Book choice for November 2012

A Little History of the World [suggested by Bev Chong]

A Little History of the World

In 1935, with a doctorate in art history and no prospect of a job, the 26-year-old Ernst Gombrich was invited to attempt a history of the world for younger readers. Amazingly, he completed the task in an intense six weeks, and Eine kurze Weltgeschichte für junge Leser was published in Vienna to immediate success, and is now available in twenty-five languages across the world. Toward the end of his long life, Gombrich embarked upon a revision and, at last, an English translation. A Little History of the World presents his lively and involving history to English-language readers for the first time. Superbly designed and freshly illustrated, this is a book to be savoured and collected. In forty concise chapters, Gombrich tells the story of man from the stone age to the atomic bomb. In between emerges a colourful picture of wars and conquests, grand works of art, and the spread and limitations of science. This is a text dominated not by dates and facts, but by the sweep of mankind's experience across the centuries, a guide to humanity's achievements and an acute witness to its frailties. The product of a generous and humane sensibility, this timeless account makes intelligible the full span of human history. [product description from Amazon]

There's also a Wikipedia page.

About the Author

Wikipedia page.
The Gombrich Archive (starts with a short biog)

 

Shortlisted for this month

Book selectors can bring one, two or three books for selection, although it's usual to bring three. This month Bev's other selections were:

The Rise of the Indian Rope Trick

The Rise of the Indian Rope Trick

We assume that the Indian rope trick is a piece of ancient Hindu magic. But think again: it is actually the product of a hoax which appeared in the Chicago Tribune in 1890. This wonderfully researched, playfully written book takes us on a journey through Victorian society where we discover the interest in magic of Charles Dickens; Alfred Russell Wallace; Edward, Prince of Wales; Lord Northbrook and Charles Darwin. We learn how in an age of reason the British came to love all things Oriental and how the legend of the rope trick came to be perpetuated throughout the 20th century as fanatical public figures and aristocrats went to India in search of it and returned claiming to have seen it being performed. This is a charming history book filled with colourful characters, known and unknown, all of whom pursued an obsession. Some were respected members of society, some were incredibly eccentric and utterly deluded. It is set against the background of Victorian society and shows how the writing of history itself can perpetuate myths and legends. [Product description from Amazon]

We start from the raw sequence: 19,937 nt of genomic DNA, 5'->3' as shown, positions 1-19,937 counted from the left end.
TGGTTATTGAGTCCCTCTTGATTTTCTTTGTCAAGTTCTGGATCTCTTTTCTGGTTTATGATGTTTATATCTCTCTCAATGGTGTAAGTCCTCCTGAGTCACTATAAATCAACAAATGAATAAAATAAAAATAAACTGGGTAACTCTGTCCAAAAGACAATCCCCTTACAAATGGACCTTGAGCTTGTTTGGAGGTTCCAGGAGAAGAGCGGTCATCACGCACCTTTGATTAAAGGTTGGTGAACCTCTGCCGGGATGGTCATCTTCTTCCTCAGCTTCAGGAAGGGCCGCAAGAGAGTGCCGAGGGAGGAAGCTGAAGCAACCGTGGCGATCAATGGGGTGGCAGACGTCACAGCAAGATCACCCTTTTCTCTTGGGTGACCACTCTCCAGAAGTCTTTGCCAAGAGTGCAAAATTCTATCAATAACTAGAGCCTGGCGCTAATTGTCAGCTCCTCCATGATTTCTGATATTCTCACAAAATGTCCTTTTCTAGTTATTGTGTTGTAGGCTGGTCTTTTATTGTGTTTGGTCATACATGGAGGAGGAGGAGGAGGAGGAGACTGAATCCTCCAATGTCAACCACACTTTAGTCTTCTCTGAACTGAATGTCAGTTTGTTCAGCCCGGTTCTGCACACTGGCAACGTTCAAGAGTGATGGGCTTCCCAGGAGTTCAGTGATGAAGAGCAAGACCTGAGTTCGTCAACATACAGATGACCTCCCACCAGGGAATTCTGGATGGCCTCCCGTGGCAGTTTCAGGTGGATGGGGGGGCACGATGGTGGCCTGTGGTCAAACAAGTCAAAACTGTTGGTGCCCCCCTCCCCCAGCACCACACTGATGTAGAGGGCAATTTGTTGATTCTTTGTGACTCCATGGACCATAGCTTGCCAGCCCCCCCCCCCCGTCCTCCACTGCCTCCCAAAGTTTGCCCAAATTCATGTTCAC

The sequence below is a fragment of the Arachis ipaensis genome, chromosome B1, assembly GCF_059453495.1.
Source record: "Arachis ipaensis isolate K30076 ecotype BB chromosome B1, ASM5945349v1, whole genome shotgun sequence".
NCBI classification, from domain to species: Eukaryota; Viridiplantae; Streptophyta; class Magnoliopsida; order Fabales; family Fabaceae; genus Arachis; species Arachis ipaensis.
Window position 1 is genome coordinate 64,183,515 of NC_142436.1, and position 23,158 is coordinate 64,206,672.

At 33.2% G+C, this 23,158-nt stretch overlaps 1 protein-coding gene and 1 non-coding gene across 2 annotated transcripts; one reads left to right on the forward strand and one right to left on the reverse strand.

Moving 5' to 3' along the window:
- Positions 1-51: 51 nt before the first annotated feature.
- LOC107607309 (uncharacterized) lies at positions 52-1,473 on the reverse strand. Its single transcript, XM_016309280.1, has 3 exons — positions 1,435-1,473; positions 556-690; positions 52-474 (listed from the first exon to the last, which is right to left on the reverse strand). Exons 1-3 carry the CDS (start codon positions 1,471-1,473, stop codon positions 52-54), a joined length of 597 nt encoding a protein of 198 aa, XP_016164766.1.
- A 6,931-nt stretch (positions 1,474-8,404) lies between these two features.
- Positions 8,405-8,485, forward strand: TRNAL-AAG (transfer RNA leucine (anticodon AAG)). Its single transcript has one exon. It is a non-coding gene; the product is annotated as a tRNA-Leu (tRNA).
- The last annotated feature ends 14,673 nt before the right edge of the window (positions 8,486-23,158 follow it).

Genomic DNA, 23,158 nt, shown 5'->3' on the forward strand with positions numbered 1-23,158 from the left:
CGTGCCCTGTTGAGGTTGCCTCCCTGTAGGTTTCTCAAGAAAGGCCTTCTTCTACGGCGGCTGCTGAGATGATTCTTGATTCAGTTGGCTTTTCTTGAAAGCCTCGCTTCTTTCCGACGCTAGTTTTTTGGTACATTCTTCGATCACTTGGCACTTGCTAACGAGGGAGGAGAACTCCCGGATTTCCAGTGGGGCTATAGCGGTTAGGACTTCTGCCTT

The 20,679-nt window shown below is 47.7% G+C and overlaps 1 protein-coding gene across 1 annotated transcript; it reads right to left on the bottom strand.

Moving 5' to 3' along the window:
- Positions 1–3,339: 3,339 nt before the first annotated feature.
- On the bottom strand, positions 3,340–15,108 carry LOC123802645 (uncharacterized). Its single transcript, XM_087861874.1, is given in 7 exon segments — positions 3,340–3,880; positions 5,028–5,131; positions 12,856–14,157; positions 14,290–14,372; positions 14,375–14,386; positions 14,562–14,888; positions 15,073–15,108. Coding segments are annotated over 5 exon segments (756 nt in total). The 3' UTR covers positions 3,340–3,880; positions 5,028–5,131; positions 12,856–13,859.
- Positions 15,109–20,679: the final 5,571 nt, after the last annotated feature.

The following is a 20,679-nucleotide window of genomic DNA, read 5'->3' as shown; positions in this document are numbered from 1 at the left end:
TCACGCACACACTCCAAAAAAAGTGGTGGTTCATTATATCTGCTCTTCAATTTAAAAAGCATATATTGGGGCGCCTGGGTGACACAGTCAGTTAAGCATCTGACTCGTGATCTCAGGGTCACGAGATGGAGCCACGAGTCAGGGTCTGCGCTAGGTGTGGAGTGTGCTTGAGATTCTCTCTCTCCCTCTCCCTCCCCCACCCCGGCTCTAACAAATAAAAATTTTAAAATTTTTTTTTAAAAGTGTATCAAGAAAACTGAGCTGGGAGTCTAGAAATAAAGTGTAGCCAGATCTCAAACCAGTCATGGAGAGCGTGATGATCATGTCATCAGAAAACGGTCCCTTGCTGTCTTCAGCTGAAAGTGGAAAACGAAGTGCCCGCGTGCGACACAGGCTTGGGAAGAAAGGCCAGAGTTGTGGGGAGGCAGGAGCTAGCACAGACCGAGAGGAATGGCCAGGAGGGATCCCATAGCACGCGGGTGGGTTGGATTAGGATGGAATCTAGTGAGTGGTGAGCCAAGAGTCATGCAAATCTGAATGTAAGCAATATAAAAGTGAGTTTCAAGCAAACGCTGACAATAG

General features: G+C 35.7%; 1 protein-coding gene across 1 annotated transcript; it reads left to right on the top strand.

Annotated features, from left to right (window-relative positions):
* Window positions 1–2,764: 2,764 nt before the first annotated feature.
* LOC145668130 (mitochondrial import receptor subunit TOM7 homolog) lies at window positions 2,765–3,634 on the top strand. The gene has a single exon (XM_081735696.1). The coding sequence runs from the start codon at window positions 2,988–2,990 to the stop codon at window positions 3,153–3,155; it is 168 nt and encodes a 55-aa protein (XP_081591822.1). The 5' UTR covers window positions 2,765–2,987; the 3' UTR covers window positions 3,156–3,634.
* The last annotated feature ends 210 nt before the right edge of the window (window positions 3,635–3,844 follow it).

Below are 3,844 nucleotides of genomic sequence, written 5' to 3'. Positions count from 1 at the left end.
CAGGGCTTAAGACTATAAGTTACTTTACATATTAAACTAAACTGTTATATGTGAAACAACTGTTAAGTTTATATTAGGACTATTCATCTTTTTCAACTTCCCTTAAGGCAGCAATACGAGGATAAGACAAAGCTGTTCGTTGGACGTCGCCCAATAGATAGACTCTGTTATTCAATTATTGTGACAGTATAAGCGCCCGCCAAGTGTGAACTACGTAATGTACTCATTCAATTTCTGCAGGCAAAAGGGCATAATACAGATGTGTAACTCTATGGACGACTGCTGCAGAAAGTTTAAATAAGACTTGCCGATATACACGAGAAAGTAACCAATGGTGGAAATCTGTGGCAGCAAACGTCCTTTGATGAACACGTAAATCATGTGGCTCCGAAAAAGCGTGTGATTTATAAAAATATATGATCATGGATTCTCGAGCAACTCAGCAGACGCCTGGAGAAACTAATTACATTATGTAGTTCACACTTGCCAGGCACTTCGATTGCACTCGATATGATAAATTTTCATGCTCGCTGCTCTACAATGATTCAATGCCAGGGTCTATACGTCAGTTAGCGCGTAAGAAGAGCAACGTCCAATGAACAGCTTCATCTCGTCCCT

About the Author

Wikipedia page (stub only).
Lamont's home page at the Department of Psychology; University of Edinburgh.

The Penelopiad

The Penelopiad

For Penelope, wife of Odysseus, maintaining a kingdom while her husband was off fighting the Trojan war was not a simple business. Already aggrieved that he had been lured away due to the shocking behaviour of her beautiful cousin Helen, Penelope must bring up her wayward son, face down scandalous rumours and keep over a hundred lustful, greedy and bloodthirsty suitors at bay...And then, when Odysseus finally returns and slaughters the murderous suitors, he brutally hangs Penelope's twelve beloved maids. What were his motives? And what was Penelope really up to? Critically acclaimed when it was first published as part of Canongate's "Myth" series, and following a very successful adaptation by the RSC, this new edition of "The Penelopiad" sees Margaret Atwood give Penelope a modern and witty voice to tell her side of the story, and set the record straight for good. [product description on Amazon]

The book has its own Wikipedia page.

About the Author

Wikipedia entry.
Author's website.

 

Previous Months' Book Choices

2012

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2011

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2010

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2009

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2008

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2007

January February March April May June July August September October November

2006

January February March April May June July August September October November